Preparing Spatial Data for Tableau

by Ian Baldwin

In my last post I talked about about spatial data in Alteryx and leveraging Alteryx to do spatial analytics. Now if we want to visualise spatial information in Tableau we need to re-organise our data to make it suitable for importing. Tableau doesn’t have spatial objects as a field type like Alteryx does, instead it relies on longitudes and latitudes as direct inputs. In this post I’ll run through a quick example of turning Alteryx lines into paths on Tableau.

Spatial Objects to X & Y

My example starts with a map input that has two polylines showing my most commonly travelled routes. One from my hockey club to our pitches in the Olympic park and the other my cycling route from home to the Data School. The first step is using a tool called Poly-Split, it has an option to convert my Alteryx Lines into a series of points. As it does this it will also number them in sequential order which is needed to rebuild the line later. The configuration box on the right hand side displays other options for splitting spatial objects though those options all pertain to polygons rather than lines.

Poly Split Alteryx Tool

Poly-Split in my Workflow

The next tool to use is Spatial Info, this allows us to output information about each of our spatial objects and in this case we want the point centroids as X and Y fields. These X and Y fields will be longitude and latitude respectively. I then renamed some columns with a select tool and exported them to a .tde file ready for importing to Tableau.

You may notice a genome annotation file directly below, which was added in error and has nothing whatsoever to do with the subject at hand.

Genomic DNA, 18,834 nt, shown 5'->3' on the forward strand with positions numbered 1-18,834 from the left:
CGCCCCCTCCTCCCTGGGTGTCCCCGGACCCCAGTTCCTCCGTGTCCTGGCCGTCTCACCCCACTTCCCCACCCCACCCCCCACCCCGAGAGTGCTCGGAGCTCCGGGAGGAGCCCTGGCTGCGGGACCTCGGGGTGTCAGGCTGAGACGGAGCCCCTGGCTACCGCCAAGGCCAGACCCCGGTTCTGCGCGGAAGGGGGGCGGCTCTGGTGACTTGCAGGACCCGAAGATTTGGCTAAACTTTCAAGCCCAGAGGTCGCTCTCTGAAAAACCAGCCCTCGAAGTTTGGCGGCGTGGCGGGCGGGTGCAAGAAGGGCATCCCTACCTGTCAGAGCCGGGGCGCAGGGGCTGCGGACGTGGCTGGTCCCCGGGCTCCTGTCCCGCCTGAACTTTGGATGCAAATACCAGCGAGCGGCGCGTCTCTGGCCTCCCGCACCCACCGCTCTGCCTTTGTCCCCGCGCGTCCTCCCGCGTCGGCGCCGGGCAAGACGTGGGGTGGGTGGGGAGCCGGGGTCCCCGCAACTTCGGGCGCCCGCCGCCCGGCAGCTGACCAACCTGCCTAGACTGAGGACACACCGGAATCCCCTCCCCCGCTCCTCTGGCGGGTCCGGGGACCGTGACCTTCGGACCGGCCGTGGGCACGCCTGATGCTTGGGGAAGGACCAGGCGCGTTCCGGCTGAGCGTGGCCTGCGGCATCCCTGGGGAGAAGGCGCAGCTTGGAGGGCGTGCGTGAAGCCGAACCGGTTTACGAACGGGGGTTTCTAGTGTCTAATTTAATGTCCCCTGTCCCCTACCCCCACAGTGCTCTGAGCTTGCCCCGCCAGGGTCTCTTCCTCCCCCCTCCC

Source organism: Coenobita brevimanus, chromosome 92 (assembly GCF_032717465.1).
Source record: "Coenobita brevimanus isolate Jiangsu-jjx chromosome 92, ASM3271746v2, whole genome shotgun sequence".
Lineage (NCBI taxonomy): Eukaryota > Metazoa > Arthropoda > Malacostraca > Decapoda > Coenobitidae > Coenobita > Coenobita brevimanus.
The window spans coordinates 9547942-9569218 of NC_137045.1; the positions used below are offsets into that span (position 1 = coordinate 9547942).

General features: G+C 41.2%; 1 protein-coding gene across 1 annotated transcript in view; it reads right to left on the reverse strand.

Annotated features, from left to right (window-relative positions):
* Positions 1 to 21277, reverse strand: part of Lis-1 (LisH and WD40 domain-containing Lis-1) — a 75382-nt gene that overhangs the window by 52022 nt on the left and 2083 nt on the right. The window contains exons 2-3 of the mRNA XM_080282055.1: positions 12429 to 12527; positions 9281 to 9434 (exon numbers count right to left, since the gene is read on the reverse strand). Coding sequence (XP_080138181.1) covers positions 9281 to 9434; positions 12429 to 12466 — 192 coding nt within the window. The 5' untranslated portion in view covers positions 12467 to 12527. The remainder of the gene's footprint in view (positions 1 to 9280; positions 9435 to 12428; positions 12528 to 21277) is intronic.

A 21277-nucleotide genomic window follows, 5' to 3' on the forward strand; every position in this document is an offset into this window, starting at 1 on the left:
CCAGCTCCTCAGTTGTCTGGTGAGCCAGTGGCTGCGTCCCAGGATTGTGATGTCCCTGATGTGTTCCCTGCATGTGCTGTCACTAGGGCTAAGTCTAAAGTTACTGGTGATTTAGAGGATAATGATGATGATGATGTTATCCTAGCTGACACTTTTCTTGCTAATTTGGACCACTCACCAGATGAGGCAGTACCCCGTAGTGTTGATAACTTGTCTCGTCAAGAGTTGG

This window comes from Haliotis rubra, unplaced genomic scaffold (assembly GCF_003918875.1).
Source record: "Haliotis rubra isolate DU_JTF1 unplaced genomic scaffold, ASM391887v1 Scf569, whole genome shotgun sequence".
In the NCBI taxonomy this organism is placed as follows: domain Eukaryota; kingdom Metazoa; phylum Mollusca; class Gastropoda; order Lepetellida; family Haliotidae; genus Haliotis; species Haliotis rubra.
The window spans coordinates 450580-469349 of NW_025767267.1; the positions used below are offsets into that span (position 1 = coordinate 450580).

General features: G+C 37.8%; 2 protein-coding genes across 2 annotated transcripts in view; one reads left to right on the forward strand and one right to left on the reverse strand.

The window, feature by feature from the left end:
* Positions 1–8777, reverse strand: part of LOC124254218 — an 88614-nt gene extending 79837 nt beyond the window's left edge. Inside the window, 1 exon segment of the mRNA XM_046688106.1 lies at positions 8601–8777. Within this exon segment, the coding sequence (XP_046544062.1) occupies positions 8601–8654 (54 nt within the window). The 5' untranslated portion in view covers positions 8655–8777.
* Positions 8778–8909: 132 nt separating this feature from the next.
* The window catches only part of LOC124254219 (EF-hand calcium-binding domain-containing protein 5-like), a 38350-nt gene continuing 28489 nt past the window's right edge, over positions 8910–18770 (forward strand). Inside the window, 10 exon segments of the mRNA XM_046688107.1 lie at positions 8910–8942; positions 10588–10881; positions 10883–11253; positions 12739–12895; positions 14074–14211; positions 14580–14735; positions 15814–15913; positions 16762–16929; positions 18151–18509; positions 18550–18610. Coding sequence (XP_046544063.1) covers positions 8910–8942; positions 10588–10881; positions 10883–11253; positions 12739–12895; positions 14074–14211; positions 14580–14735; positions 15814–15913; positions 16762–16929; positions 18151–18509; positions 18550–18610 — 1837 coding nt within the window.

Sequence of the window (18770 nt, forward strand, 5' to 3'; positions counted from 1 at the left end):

Spatial Info Alteryx Tool


In Tableau the first step is to make sure that the Longitudinal and Latitudinal fields are read correctly as geographic data fields. If they are not you can click on “#” or “abc” and change the field types.

Location Data Fields for Tableau

In the worksheet, if we add our X and Y data into columns and rows, make our marks a Line, “Split_SequenceNum” into Path and then “Label” into Text or Detail then we very quickly populate the map with our lines. “Split_SequenceNum” into Path is important so that the lines are connected in the correct order otherwise Tableau will automatically create the shortest route between the points.

Tableau Worksheet with Geographic Data

Our quick Tableau Dashboard

And just like that in five Alteryx tools and four drag and drops in Tableau we have our routes mapped out.

Thu 05 Jan 2017

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